For example, when you select multiple objects in a grid of the tabs in the "Objects" pane, the "Properties" pane will display what they have in common, and when you make a change to the property, it will be change in multiple objects, even if those objects are in different reports. You can literally make a change in hundreds of reports in less than a couple of seconds. Try doing that in Crystal Reports and see how long it'll take you.
Another amazing feature is our "Drag and Group" concept. Each of the tab's grids have predefined columns which represent a property from the properties list in the "Properties" pane. But you can dynamically add any property that you're interested in editing / analyzing / documenting / standardizing / etc. by simply dragging it's property name to the grid. To do that, select at least 1 object in the grid of one of the tabs in the "Objects" pane so that it's properties are revealed. Then you drag a property name from the "Properties" pane and drop it on the tab's grid - it will create a new column and all the rows will be updated to show information about the added column. To take this further (this is the "Group" part) you can create a "pivot" like hierarchy in the grid to help you make multiple changes or analysis and documentation by right clicking on the column name and then clicking on the "Group by" option from the pop-up menu. You can read more about using "Drag and Group" (how to ungroup, move groupings around, and more) from our Step-By-Step guide in the Learning Center: /Support/Learning-Center/Step-by-Step/rpt-Inspector/Understanding-and-Taking-Advantage-of-Drag-and-Group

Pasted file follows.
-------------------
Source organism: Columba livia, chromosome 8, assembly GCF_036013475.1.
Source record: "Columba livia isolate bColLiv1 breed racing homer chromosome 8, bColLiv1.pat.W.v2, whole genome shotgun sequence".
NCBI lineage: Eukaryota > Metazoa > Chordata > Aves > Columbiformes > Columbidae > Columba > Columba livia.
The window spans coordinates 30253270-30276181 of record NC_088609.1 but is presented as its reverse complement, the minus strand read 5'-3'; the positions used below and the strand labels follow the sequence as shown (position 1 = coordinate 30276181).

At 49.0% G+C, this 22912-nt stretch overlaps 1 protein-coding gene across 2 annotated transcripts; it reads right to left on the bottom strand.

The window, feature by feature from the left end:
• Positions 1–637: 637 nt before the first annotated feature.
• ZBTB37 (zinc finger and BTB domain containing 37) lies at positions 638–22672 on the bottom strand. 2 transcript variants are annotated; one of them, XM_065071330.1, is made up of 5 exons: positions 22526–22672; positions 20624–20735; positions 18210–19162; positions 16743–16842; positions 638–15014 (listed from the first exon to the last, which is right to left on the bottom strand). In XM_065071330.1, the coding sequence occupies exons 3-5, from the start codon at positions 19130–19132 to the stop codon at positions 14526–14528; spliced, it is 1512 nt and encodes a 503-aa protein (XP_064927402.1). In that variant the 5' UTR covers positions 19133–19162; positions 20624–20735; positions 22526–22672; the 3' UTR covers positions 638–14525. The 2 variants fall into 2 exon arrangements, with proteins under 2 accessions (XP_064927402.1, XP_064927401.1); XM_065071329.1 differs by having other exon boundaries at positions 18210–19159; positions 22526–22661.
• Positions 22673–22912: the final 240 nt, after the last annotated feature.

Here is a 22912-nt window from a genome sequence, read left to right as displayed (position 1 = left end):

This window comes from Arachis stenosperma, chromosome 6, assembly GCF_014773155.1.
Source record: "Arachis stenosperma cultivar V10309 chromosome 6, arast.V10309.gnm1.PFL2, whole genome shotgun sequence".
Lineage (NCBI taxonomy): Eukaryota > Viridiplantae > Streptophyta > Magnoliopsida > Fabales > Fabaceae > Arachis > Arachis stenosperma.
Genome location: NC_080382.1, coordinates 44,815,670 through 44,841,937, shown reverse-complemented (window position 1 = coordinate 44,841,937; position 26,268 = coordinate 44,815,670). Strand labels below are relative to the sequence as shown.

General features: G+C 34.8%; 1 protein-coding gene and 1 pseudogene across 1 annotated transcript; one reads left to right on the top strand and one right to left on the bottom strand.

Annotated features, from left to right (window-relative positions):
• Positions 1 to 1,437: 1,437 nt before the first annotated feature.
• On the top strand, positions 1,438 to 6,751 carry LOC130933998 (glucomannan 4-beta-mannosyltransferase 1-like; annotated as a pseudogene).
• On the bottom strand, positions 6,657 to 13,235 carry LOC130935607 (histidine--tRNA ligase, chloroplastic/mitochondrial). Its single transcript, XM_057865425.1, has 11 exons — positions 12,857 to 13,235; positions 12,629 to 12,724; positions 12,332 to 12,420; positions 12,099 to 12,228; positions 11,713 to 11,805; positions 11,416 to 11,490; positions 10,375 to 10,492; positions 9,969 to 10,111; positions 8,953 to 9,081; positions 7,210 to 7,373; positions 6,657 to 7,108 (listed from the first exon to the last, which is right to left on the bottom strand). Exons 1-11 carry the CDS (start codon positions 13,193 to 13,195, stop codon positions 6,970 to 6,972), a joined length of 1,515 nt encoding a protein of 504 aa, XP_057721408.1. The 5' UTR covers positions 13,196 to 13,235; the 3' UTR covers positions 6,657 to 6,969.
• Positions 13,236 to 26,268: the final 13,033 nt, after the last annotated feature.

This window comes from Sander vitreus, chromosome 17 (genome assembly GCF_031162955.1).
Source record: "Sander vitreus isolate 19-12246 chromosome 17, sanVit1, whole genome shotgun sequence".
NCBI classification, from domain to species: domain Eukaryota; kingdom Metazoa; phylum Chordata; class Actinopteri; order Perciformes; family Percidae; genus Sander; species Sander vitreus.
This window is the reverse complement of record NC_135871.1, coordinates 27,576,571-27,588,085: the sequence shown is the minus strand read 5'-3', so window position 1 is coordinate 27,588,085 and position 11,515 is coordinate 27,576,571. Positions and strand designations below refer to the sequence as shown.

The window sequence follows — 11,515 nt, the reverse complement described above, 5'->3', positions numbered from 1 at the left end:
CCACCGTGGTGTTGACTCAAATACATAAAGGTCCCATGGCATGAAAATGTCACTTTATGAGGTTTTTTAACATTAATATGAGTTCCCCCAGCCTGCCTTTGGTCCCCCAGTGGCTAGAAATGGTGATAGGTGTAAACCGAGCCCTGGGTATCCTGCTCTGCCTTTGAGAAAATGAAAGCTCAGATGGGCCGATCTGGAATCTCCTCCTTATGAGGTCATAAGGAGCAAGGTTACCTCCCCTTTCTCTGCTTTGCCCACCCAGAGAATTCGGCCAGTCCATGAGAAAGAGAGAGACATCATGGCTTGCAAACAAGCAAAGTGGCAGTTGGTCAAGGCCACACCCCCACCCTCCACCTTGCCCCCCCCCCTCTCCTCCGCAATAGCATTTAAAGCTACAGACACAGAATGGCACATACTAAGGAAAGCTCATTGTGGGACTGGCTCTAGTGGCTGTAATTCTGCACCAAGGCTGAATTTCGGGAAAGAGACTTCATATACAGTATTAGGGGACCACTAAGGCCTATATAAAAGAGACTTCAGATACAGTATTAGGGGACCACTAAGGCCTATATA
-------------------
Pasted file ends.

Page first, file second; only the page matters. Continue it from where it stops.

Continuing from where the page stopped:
Documenting the objects and properties is also very quick and easy. If you right click on any row on any of the tabs of the "Objects" pane, one of the options you'll see is to "Export" from the pop-up menu. You can export to either Excel (which will retain the 1:1 look and feel of the grid) or to CSV format (which is a comma separated values format) and even build a Crystal Report around that. But the true power with documentation comes in when you use add the properties you're interested in documenting to the grid, and even group by properties as described above with "Drag and Group". And be sure to right click in various grids, there's a bunch of hidden features and short-cuts.
Visit the Learning Center for more Step-by-Step guide.